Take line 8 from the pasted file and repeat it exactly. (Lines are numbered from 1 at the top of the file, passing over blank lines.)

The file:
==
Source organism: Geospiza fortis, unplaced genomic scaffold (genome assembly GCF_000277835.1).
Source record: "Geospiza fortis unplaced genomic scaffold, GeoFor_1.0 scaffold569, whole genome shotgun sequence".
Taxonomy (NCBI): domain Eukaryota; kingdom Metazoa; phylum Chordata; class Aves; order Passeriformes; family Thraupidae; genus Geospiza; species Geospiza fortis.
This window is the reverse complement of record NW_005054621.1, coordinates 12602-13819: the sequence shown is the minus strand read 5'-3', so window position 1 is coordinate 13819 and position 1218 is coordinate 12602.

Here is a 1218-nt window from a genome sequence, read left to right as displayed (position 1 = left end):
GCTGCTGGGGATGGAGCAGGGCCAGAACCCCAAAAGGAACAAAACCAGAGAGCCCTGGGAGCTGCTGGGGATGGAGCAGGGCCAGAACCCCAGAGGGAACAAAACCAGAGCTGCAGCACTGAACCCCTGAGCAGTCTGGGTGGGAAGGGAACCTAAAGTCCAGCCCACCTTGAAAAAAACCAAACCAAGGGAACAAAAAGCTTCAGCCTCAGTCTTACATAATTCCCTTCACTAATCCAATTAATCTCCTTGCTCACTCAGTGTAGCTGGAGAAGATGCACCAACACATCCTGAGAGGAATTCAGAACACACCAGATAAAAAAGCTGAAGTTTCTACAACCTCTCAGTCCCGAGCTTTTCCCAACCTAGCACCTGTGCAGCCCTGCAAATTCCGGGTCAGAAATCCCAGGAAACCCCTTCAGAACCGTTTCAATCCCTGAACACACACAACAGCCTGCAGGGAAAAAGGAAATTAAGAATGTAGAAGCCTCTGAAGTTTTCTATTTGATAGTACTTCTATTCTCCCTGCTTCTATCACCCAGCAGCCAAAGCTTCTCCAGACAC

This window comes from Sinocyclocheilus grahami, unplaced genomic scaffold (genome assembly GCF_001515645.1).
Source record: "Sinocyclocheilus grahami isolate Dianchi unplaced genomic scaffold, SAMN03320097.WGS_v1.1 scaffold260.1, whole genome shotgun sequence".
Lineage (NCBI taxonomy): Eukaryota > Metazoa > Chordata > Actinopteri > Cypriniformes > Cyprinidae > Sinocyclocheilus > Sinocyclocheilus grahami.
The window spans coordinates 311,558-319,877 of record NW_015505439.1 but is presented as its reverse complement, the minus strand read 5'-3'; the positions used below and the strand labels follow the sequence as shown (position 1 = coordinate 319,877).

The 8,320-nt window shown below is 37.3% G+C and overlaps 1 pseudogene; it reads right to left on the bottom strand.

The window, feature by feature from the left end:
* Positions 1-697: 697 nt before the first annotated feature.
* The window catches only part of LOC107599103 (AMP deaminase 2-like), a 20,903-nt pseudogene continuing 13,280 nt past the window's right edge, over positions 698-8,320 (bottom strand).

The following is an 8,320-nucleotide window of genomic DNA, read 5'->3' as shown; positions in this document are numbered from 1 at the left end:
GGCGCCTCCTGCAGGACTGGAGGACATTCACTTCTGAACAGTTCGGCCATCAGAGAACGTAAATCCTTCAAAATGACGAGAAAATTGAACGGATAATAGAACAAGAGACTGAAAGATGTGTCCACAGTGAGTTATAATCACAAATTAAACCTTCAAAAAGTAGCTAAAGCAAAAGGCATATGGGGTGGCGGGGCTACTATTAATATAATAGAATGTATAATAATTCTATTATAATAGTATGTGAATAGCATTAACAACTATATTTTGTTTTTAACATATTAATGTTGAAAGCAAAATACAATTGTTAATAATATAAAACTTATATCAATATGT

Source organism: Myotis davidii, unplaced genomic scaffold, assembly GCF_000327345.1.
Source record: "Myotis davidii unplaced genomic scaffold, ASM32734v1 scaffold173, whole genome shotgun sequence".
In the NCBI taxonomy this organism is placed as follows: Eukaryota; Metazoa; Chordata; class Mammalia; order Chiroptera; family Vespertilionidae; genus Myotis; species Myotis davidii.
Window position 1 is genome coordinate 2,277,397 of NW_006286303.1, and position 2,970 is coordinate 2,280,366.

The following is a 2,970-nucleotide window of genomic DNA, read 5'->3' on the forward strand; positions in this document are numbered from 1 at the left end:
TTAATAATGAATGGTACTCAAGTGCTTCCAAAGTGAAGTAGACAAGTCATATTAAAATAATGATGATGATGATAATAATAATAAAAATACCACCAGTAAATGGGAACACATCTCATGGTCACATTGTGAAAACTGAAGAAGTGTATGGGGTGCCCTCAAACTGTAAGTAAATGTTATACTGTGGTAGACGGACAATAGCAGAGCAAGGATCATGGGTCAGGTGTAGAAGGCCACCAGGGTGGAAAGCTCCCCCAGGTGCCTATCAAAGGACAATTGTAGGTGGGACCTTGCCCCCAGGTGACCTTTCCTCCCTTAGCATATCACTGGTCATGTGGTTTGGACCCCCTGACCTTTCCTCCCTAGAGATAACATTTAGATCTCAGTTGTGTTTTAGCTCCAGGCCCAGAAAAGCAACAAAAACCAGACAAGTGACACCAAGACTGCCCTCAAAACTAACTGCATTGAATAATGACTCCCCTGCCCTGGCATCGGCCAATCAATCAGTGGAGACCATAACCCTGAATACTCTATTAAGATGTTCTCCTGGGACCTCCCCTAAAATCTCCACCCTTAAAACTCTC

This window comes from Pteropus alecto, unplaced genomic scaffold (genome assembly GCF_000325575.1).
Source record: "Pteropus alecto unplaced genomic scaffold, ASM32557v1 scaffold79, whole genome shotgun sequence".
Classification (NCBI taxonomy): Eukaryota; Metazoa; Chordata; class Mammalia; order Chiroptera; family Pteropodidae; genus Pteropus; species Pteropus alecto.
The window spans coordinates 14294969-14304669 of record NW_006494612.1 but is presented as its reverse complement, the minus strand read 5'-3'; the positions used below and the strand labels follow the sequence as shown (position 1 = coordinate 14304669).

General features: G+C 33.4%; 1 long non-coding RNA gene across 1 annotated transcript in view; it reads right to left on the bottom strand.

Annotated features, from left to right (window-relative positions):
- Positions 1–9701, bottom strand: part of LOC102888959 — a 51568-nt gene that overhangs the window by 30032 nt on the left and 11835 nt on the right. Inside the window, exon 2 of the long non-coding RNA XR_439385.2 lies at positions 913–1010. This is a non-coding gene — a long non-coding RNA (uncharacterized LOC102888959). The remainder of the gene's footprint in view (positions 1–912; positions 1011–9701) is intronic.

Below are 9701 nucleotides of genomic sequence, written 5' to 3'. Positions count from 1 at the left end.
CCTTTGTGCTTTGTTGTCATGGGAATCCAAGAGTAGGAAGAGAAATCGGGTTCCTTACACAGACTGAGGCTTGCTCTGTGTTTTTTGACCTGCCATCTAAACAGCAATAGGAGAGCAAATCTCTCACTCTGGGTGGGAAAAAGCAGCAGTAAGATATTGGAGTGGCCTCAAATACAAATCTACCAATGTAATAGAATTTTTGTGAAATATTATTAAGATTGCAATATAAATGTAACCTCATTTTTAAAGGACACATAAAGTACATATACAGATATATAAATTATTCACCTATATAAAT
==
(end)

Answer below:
Source record: "Sinocyclocheilus grahami isolate Dianchi unplaced genomic scaffold, SAMN03320097.WGS_v1.1 scaffold260.1, whole genome shotgun sequence".